I’ve tried a few ways of writing regexes to capture the first as a group and use replace but not work. How would seasoned Clojure regexers tackle this easy challenge?


the sed command is performing a series of transformations in order, matching the start of a line and putting in a <h1> and inserting a closing </h1> at the end of each line. In java regexes you need to specify the mulitline switch, so I think your sed example is a bit more like this:

(require '[clojure.string :as str])
  (let [txt (str/join "\n" ["title 1" "title 2" "title 3"])]
    (-> txt
        (str/replace #"(?m)^" "<h1>")
        (str/replace #"(?m)$" "</h1>")))


> How would seasoned Clojure regexers tackle this easy challenge? They wouldn’t? RegEx is a tool often best used when other more human-friendly approaches fail for some reason.


Yeah, I’ve heard that opinion too many times for it not to be true!


Yeah ... Having done a whole bunch of perl in my time, regex + html brings me out in hives ... For my money, this problem is better solved by "parsing" the input with something like clojure.string/split , processing with map and joining them together again ...


Haha, consider me well warned! I just want to understand regexes enough to know when to use them and how so. I’m well aware of their maintenance burden as well having inherited a few in my time 😢


99% of what I know about regexs I learned from Java’s docs on Regexes, Grep’s docs, and playing with them in an editor to mess with blobs of semi-structured data. You can go REALLY deep on regexes, but “play” + a few concepts gets you most of the way (in my experience)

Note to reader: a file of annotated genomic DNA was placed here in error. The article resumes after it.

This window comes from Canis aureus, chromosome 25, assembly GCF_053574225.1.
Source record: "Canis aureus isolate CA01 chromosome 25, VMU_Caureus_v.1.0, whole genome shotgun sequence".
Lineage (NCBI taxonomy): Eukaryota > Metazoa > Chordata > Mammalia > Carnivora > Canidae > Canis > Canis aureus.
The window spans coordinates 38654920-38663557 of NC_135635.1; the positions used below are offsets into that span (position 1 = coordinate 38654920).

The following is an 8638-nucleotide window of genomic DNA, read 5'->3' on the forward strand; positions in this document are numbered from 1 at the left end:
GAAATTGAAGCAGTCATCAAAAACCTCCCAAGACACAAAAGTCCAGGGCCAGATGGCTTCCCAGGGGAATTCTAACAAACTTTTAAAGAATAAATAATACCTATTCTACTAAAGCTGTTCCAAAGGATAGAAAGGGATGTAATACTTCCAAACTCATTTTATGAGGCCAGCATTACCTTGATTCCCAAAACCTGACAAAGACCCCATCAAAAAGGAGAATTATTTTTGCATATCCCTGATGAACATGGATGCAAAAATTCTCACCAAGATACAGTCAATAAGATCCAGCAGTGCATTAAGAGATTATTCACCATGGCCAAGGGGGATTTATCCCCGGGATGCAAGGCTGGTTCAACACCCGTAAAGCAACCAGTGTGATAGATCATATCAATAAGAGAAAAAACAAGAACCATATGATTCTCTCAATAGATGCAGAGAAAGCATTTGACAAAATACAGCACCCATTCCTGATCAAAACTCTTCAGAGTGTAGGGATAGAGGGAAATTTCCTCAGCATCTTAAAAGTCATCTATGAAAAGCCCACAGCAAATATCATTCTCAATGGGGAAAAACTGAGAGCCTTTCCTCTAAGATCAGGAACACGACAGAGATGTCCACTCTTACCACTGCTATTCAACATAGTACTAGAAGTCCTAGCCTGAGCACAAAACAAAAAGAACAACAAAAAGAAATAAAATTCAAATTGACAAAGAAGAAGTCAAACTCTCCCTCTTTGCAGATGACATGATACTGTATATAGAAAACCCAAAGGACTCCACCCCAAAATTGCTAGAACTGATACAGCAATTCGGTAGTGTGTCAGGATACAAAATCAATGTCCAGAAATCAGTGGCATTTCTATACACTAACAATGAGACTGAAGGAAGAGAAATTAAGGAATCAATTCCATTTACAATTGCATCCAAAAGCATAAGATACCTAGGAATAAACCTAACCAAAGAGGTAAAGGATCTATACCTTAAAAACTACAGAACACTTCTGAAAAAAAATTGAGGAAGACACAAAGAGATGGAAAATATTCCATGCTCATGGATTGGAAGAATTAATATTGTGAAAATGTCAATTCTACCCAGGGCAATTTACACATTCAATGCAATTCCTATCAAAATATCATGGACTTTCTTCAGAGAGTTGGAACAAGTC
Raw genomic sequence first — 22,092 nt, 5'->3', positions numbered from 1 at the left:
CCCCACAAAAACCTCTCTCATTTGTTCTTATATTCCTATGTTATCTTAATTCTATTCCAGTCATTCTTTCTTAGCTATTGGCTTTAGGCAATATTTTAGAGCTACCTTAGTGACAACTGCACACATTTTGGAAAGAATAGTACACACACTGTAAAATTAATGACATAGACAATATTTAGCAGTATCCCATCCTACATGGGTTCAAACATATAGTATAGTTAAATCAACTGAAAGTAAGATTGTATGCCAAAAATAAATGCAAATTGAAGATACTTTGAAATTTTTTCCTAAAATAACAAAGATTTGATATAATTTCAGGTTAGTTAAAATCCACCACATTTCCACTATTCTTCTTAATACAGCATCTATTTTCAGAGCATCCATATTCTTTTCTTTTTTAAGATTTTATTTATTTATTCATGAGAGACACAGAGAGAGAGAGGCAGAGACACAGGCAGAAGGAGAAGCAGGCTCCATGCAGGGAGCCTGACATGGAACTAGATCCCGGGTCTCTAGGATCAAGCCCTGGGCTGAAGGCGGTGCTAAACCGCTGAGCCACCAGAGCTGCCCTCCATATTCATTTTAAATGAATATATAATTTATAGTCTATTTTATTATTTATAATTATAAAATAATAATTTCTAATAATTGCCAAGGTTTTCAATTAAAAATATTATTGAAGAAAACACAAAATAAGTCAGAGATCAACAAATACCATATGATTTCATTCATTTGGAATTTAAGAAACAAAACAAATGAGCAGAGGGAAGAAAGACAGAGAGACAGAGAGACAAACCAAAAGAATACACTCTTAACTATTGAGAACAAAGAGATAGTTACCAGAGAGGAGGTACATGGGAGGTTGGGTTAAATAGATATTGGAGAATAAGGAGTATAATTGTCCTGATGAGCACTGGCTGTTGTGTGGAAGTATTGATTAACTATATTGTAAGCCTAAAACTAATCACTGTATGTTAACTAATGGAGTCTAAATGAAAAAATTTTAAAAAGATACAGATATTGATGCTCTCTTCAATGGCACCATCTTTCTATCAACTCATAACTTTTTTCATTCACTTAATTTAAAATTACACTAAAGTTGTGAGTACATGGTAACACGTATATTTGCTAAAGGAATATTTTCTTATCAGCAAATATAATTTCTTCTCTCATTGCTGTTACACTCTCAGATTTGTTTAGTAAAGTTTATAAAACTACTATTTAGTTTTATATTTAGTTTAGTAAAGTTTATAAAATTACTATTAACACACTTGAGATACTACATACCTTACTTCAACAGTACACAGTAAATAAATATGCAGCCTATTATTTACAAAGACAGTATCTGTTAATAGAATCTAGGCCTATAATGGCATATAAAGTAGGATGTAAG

well, that re-find is entirely superfluous


the thing with the sed example is it is not purely a regex operation


sed is a stream editor where you can use regexes to drive editor operations like selecting text


The book offers both a sed and perl example and both use program constructs and not purely regexes to tackle this problem. Perhaps how I should do it relies on stuff introduced later in the book, so maybe I’m jumping the gun…


I don't think you've made something entirely equivalent in functionality either, sed is operating line by line


while your string concat version is not line by line


I’d imagine the way I should tackle it would be to capture text before the first carriage return and thrown away the first carriage return and subsequent characters? And using clojure.string/replace with the template <h1>$1</h1> would the the way?


something like

user=> (.replaceAll "foo\nbar" "(.+)" "<h1>$1</h1>")
might be closer


That sed does operate line by line, but finishes after line one - the expected answer is specifically just the fine line wrapped :thinking_face: